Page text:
‘House Of Cards’: Season 1 Review

'House Of Cards' Banner

We’re only talking about House Of Cards because of its method of delivery. It’s a slightly below average show that is only getting large press because of it’s revolutionary mode of having the entire first season available at one time on the streaming service Netflix. Well, there’s the Kevin Spacey and David Fincher draw as well, but even big stars like that get washed over after awhile. That’s the thing though, Netflix knew they needed to play it safe, having a show with equal draw to all demographic as their first foray into original television. House Of Cards is a straight-down the middle show, not too controversial to appeal to all, but with some racy elements to satisfy the “cable” drama type viewers, everybody likes political intrigue and behind-the-door dealings, and like I said earlier, has the draw of Spacey and Fincher with a great actor and an auteur with his own stylistic flourishes. Hemlock Grove is too niche and genre to start out with and altough Arrested Development has devoted fans, it’s too segregated to start out of the gate with it. House Of Cards is perfect because it’s just so average, not terrible, but no “Sopranos,” ‘Breaking Bad,’ or ‘The Shield.’ either, it’s just there.

On a more base content level, ‘House Of Cards’ is like ‘Entourage.’ Yes, that HBO “comedy” series of a few months back with a couple good seasons at the start, and some godawful ones that killed its early success. More specifically, Kevin Spacey’s character Frank Underwood is exactly like Adrian Grenier’s Vinny Chase in that aforementioned show. At the start of any given episode or season of ‘Entourage’ Vinny and his crew might be faced with getting fired from a movie, or getting into money troubles or with the law, but rest assured these problems or obstacles agains the main character aren’t faced for long, by the end of the episode or season, everything is neatly and easily tied up, and Vinny remains on top of the world with no problems. This is how House Of Cards treats Frank Underwood, he might get down for the better part of an episode, but always comes out on top, unscathed and better than everybody else. Nothing drags him down for an extended period of time. Whether it’s troubles with an eduction bill and its opponents, his handling of Peter Russo or his maneuvering into a possible Vice-Presidency slot, he never faces obstacles that have everlasting repercussions. It’s hard to get behind or invest yourself in a character or show when the dramatic tension and events are always skewed towards the main characters’ victories, and by sticking to this plan it ruins surprises or twists, or in actuality makes them non-existent as the end result can be clearly seen as choreographed to Underwood’s end.

Whereas it was hard for me to fully understand the characertization of Underwood and how he was being manipulated to an easy end by the writers, Corey Stoll’s character Peter Russo who was running for Governor of Pennsylvania became  my favourite character and best storyline of the entire show. Russo was a flawed as a drug addict and alcoholic, but who at his heart was a good man who wanted change for his constituents, and after getting clean was well on the way towards his goals. Of course, Underwood was behind the scenes pulling the strings and ultimately led to his death, both physically and strategically. Russo worked as a character and storyline because there was always a tinge of uncertainty, whether it be with his addictions, his family and significant other relationships, his dealing as a political leader and connections to the larger world of politics. Nothing was set in stone with Russo, and unlike Underwood who you could always see the directions of his moves, Russo could go either way, and it was understandable within the show and believable for him either way to fall back or spring forward. Corey Stoll did fantastic work in his limited run, and I’m concerned for the show going forward that its best element of the season and one which was the most consistent is by and large gone.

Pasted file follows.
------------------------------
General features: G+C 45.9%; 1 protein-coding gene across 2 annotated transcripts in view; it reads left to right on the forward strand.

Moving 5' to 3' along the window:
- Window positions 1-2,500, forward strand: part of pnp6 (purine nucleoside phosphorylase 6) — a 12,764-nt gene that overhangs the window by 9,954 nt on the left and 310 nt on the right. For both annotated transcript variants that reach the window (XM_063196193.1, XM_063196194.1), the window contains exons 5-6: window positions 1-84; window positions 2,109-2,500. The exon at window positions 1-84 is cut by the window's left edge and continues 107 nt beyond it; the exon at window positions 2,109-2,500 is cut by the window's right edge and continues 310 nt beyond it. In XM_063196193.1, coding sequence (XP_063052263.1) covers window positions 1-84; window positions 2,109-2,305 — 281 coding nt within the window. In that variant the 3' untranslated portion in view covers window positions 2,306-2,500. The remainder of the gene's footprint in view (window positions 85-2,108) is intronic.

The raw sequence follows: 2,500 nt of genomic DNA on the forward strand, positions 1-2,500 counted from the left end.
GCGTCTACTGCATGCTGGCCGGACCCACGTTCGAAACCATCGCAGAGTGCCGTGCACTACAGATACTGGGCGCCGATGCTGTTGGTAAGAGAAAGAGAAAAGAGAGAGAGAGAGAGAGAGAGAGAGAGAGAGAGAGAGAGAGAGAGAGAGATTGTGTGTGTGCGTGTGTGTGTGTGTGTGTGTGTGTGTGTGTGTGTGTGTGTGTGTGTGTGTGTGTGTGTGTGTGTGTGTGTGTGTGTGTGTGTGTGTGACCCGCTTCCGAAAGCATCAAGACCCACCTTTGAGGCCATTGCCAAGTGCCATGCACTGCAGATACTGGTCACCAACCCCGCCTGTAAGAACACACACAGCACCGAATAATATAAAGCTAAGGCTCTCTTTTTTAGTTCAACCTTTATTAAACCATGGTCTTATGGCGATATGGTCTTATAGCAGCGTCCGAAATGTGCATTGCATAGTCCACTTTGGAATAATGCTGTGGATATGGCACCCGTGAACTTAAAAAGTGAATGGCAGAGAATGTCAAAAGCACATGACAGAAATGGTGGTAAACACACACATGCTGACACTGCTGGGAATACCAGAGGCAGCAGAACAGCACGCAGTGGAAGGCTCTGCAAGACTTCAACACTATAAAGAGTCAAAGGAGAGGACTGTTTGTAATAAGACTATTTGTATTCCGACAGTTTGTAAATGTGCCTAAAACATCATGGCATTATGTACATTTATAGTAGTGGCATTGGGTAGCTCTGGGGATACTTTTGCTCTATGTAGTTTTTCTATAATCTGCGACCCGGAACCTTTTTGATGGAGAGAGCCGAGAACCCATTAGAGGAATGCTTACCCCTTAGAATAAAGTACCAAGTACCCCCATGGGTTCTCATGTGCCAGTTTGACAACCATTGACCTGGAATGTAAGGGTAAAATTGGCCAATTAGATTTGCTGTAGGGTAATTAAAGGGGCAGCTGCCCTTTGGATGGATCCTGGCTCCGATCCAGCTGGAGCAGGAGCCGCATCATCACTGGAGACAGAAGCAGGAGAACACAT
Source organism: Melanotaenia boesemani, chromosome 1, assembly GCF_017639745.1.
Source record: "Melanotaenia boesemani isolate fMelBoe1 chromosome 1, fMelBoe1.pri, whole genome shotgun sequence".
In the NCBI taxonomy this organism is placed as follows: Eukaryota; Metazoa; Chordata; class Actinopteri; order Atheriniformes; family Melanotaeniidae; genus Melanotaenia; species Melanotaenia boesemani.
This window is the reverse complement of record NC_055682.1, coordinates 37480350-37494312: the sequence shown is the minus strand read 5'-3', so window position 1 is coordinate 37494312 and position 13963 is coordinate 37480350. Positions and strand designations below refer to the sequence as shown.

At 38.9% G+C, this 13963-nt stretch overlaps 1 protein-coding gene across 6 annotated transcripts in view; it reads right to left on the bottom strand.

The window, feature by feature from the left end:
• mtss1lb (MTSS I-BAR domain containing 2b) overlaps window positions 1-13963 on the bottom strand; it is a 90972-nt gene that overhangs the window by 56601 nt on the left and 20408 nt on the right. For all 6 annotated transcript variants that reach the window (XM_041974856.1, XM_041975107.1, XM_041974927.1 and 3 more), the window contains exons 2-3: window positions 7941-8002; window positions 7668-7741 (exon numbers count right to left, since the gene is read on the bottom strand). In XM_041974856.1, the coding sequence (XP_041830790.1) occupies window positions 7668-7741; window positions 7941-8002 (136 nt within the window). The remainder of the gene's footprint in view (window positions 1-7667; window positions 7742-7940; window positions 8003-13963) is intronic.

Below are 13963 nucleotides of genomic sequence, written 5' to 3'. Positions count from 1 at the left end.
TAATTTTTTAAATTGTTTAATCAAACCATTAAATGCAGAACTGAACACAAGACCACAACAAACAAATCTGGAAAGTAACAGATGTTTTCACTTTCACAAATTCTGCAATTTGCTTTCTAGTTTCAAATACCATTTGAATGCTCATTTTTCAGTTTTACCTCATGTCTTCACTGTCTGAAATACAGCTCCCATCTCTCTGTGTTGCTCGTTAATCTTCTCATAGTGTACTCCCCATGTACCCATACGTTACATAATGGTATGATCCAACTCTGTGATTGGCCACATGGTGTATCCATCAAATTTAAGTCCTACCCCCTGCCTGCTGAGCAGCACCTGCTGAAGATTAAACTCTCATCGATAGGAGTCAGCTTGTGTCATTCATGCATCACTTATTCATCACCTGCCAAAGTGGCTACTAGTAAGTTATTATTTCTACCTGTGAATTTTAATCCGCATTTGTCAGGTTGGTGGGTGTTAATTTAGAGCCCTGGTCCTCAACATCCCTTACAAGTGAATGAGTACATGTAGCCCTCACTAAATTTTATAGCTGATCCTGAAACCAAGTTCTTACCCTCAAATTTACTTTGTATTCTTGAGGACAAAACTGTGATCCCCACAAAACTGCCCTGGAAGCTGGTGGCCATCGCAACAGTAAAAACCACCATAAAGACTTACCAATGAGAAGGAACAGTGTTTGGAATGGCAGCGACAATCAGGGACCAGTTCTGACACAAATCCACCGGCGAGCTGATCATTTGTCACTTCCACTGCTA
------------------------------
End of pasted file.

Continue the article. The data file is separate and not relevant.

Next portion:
I enjoy Robin Wright as an actor, and she was largely good in this, but was hardly  given anything of great heft to do, and was subsequently left hanging around the sidelines. I’d love for her to take a step forward in the next season and get an actual, you know, storyline where she can stretch her legs (figuratively and literally would be nice……) and maybe become an antagonistic force to her husband or others, as it seemed the way they pushed her slightly in the first season. Her relationship with her husband is interesting in their love for each other running alongside a equal parallel of distance and separation between the two. Broadening this out into a storyline or a catalyst for a motivation on her end towards her husband, with lasting ramifications would do wonders to separate herself and give her some room to operate. I’m a fan of Kate Mara as well, she’s a decent actor and fine to look at, and although that’s what we got to start the show, she became more and more a problem and nuisance as the season went on. At first she was a main component of the show, forcing her way up the newspaper ranks, beginning a sexual relationship with Underwood in exchange for scoops that she used to further herself. Unfortuantely, this fizzled into nothing, and her character had little to no bearing on the events of the close of the season. Usually these storylines would dovetail with the larger goings-on, but nothing fell from it that was worth any weigh at all. She just remained on the fringes and further drifting away from the centre of the show. It seems like she’s being set up to further dig into Underwood’s administration now that they are at odds, it could be fun, who knows, all I do is that they should’ve killed her off instead of Russo.

House Of Cards is just there, it doesn’t really push anything forwards too much and is nothing we haven’t seen in a thousand other shows. It just has an inside edge and advantage, not because of its content, but because how we were exposed to it and supposed to view it. These outside factors shouldn’t affect how we understand the show, view and criticize it, but unfortunately in some circles it seems like it has. It has the potential to be a great show as long it doesn’t wallow in the storylines and easy decisions that will guarantee viewers, but never pushing into anything worthy of thinking about or reading into beyond entertainment and escape. I think they could do it, but I really doubt they want to.